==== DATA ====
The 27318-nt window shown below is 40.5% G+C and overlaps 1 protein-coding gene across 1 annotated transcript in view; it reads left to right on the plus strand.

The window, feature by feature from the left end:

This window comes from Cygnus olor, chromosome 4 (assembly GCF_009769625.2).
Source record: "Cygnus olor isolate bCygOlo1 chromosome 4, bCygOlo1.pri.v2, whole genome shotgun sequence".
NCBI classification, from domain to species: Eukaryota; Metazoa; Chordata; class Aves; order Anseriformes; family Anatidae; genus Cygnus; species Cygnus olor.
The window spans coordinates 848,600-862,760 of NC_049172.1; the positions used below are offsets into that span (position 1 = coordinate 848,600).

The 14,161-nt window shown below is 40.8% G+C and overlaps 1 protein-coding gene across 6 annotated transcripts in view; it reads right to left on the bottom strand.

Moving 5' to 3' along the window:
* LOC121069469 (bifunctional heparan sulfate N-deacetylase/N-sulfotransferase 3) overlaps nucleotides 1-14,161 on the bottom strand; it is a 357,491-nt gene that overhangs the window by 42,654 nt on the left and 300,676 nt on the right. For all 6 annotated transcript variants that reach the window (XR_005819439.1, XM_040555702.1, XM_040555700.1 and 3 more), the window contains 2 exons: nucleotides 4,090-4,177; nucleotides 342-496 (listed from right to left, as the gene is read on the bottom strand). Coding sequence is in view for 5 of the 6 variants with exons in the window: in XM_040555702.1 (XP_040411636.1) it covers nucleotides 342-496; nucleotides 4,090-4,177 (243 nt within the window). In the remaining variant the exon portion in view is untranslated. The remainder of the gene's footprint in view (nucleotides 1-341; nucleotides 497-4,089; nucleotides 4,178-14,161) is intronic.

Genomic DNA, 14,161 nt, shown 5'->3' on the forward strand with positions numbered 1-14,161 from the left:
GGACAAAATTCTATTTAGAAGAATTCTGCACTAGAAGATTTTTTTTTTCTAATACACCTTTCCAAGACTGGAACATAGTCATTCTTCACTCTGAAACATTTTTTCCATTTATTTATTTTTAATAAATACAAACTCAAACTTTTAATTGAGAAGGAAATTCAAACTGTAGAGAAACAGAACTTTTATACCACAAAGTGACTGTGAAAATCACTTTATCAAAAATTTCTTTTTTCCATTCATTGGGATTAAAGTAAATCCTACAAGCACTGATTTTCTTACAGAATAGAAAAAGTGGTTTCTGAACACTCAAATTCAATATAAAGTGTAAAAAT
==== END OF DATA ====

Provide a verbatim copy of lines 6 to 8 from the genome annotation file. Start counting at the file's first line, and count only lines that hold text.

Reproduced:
The window spans coordinates 848,600-862,760 of NC_049172.1; the positions used below are offsets into that span (position 1 = coordinate 848,600).

The 14,161-nt window shown below is 40.8% G+C and overlaps 1 protein-coding gene across 6 annotated transcripts in view; it reads right to left on the bottom strand.

Moving 5' to 3' along the window: